Equally as important, the group was established to fill a much-needed void.
“Brother 2 Brother was created to be a safe space for these young men to feel like they can be their complete selves and be free,” Harlan said. “Whatever happened in that room, whatever we discussed, whatever walls we broke through, whatever epiphanies we had, they remained in that room.”
‘My brother’s keeper’
Harlan received a bachelor’s degree in business administration with a finance concentration in 2014. He is now a financial planning and analysis manager with Asurion in Nashville.
McLean received a bachelor’s degree in business administration and management from UTC in 2015. He is now a market rep analyst with Nissan Motor Corp. in the Chicago area.
Several years after they graduated, Cinque Peggs came to Chattanooga from Jackson, Tennessee. He was not your typical high school graduate when he first came to UTC in fall 2019.
Thanks to a partnership between Jackson-Central Merry Early College High School and Jackson State Community College, Peggs—the salutatorian of his graduating class—arrived at UTC with an associate’s degree.
He is on pace to receive a bachelor’s degree in mechatronics, robotics and automation engineering in December. He could have fully devoted his time to academics but said he was hooked after being invited to a Brother 2 Brother meeting.
The group opened doors to volunteering, mentoring and leadership opportunities. Peggs climbed the organizational ladder, taking over as president at the end of fall semester 2021.
Accountability, he said, makes Brother 2 Brother different from other groups.
“We ask our members to sign a contract agreeing to hold your brother or another member of the organization accountable,” he said. “We really stress that the people joining the organization be serious and be committed because we want this bond to be a brotherly bond: Someone that is there to help you out throughout your college journey and set you up for success.”
Peggs said it’s imperative that everyone feels comfortable during Brother 2 Brother weekly meetings. He uses the phrase: “I am my brother’s keeper and together we shall rise.”
“What that mantra means is that, as Black males on campus, we realize that we have a powerful voice,” he said. “If we want to go somewhere and be successful, we have to hold each other accountable for whatever our goals might be. Hence, being our brother’s keeper.”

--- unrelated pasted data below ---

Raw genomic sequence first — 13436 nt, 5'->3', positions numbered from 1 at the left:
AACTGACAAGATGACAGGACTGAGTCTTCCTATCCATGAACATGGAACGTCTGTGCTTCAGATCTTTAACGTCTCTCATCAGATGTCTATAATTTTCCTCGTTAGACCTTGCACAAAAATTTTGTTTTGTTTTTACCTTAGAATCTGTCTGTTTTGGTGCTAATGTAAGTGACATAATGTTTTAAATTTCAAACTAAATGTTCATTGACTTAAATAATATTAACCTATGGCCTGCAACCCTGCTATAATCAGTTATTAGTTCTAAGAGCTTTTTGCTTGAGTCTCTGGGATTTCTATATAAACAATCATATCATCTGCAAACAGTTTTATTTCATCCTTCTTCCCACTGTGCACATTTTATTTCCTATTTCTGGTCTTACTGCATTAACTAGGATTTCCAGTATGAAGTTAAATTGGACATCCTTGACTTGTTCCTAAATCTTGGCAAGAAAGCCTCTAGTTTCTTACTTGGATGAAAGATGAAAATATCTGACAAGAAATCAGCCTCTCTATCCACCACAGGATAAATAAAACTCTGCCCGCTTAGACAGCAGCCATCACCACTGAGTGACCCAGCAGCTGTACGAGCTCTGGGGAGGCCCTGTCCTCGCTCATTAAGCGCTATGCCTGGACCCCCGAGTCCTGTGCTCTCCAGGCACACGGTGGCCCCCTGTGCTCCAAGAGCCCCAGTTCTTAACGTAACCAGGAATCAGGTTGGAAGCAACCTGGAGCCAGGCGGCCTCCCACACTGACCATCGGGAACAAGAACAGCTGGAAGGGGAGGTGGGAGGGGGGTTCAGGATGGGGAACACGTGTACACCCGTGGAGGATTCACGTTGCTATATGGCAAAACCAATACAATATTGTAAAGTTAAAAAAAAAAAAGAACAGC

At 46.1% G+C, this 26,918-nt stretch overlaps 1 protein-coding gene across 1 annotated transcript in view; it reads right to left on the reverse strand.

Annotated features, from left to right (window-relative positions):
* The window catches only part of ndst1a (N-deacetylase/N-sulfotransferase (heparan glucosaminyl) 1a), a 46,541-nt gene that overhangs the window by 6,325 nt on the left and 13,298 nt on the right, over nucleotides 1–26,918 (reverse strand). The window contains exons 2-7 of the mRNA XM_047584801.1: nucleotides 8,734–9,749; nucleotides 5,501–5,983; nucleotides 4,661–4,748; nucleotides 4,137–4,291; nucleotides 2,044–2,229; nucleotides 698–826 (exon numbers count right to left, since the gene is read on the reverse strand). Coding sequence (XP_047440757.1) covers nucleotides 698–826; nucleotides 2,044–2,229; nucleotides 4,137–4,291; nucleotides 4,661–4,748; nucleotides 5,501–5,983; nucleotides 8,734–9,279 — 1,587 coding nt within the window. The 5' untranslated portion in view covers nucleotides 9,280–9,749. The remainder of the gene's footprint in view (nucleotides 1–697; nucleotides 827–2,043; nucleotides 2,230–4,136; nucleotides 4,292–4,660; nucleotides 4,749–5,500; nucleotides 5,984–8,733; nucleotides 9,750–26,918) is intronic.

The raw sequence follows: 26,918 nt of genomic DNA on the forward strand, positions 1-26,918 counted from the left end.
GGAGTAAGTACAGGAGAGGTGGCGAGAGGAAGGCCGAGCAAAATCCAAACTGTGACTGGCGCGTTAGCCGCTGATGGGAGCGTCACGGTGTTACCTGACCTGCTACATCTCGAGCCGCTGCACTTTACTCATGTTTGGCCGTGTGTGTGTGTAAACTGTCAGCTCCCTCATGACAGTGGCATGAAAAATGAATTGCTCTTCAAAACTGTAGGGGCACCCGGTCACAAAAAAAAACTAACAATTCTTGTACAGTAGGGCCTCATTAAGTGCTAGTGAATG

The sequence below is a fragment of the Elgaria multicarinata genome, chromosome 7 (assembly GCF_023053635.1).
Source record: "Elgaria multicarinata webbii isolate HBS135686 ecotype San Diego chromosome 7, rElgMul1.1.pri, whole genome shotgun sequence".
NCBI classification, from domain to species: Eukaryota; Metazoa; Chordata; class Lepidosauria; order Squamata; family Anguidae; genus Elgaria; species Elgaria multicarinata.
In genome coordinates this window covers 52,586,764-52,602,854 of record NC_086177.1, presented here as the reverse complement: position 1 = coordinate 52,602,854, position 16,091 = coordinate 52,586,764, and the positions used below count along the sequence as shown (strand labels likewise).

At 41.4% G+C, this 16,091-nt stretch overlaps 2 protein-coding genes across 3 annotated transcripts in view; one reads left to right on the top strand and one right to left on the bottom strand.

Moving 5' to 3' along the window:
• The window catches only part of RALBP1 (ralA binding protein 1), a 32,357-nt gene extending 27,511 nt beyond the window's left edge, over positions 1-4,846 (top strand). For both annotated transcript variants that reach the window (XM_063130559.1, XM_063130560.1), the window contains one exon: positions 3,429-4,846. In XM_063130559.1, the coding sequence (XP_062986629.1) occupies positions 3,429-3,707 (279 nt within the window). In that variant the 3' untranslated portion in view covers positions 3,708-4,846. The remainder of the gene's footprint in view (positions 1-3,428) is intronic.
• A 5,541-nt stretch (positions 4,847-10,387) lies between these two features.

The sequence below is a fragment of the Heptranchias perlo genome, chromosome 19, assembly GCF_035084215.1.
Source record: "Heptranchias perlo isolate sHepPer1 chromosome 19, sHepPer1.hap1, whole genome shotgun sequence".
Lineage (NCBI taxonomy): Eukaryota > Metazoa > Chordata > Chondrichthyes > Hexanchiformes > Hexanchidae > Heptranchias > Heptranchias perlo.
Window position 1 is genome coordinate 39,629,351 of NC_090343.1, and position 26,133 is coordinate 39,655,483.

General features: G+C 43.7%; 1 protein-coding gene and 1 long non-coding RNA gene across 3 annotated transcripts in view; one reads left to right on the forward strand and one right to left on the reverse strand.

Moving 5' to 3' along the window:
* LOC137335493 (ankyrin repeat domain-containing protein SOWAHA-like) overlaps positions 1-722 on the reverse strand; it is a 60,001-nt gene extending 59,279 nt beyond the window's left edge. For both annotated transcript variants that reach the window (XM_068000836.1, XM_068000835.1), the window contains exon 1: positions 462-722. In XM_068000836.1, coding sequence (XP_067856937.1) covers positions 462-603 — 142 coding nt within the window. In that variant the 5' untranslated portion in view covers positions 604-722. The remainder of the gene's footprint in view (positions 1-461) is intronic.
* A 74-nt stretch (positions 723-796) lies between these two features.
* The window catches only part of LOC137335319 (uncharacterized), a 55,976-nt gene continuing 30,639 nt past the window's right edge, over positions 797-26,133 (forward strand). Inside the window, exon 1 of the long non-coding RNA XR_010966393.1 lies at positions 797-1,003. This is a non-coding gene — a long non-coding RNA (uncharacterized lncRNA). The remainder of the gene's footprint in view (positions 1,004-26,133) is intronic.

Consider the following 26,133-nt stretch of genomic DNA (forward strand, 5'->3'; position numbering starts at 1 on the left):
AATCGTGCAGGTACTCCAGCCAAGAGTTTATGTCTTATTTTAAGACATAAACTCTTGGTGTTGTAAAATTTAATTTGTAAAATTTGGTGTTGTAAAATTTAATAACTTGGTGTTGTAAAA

‘A walk down memory lane’
Nate Harlan’s mother, Patricia, is a candidate for a doctoral degree in educational leadership and policy analysis at East Tennessee State University. She is the inspiration for an in-the-works documentary about the first 10 years of the UTC Brother 2 Brother program.
“My mother is doing her dissertation on the impacts of mentorship and mentor programs for Black male retention within higher education,” Harlan said, “so this seemed like the right time to have the conversations, do the reflections and remember what it was like when we started.”
McLean called it “a walk down memory lane” to collect photos and thoughts of the organization’s creation. He and Harlan are just as excited about documenting the group’s formation as they were about creating it.
At the heart of the documentary is “understanding what we did, the benefit we had and the lives we changed,” McLean said. “I always tell Nate, ‘I can’t believe that was us’ but, at the same time, we did that. We believed in each other, and we built a community.”
An outline has been completed and a script is being finalized for the documentary. Shooting is scheduled to begin in the next few months. If all goes well, the film will be finished within the year.
“It definitely makes you pinch yourself and just kind of say, ‘I’m glad we decided to do what we did,’” Harlan said. “This documentary stems from a plan coming together, like the labor of love we did 10 years ago.”